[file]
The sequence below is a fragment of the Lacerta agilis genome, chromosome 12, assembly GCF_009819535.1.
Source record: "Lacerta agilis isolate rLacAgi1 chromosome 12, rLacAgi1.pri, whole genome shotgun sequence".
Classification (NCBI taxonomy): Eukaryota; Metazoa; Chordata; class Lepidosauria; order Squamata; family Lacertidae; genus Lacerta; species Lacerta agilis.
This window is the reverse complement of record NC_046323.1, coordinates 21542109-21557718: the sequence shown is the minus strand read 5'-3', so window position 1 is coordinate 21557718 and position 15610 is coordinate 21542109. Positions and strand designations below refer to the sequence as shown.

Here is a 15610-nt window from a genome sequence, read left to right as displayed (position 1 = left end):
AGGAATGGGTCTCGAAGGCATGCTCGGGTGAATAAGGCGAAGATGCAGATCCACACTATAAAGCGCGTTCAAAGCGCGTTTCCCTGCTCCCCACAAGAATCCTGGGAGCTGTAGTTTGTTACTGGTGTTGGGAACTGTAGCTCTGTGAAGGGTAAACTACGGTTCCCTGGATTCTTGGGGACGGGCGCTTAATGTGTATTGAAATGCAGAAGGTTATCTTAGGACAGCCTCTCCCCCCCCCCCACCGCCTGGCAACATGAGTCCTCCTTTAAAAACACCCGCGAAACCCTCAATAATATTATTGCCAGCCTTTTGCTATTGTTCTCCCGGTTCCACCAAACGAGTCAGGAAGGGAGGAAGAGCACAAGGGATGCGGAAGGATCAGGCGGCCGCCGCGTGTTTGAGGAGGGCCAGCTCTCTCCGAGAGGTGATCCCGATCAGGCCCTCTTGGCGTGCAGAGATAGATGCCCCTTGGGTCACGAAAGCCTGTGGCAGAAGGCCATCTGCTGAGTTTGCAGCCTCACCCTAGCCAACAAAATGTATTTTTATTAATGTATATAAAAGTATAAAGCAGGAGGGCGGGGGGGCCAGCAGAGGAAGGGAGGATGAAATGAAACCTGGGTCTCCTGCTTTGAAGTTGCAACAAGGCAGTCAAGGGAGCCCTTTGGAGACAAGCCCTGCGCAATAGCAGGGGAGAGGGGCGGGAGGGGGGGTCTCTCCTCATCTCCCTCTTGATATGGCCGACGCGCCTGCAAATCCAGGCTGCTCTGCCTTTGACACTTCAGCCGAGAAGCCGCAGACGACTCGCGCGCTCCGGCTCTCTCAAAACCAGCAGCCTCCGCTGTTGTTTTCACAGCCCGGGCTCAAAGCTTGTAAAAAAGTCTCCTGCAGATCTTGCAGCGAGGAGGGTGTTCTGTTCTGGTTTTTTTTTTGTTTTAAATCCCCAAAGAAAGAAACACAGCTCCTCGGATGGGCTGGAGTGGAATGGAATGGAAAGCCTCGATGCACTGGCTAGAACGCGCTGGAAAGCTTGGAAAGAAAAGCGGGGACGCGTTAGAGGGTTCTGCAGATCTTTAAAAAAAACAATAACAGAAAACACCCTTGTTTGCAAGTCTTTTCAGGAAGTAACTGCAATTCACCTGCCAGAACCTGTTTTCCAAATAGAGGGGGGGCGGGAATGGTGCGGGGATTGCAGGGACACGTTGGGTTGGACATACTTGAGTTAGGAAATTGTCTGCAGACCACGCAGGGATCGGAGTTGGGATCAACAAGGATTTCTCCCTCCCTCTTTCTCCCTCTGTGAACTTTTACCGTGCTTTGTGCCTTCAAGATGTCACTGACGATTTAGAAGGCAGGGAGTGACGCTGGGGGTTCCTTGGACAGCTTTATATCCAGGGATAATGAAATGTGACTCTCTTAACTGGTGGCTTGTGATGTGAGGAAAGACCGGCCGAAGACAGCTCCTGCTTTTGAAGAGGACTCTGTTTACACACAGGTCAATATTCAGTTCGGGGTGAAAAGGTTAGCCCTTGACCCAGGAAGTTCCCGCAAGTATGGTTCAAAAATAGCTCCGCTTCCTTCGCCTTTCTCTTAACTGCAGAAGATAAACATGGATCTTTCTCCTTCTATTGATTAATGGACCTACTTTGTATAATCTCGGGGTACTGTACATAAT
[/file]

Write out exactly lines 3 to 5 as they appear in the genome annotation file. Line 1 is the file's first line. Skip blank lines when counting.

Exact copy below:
Classification (NCBI taxonomy): Eukaryota; Metazoa; Chordata; class Lepidosauria; order Squamata; family Lacertidae; genus Lacerta; species Lacerta agilis.
This window is the reverse complement of record NC_046323.1, coordinates 21542109-21557718: the sequence shown is the minus strand read 5'-3', so window position 1 is coordinate 21557718 and position 15610 is coordinate 21542109. Positions and strand designations below refer to the sequence as shown.

Here is a 15610-nt window from a genome sequence, read left to right as displayed (position 1 = left end):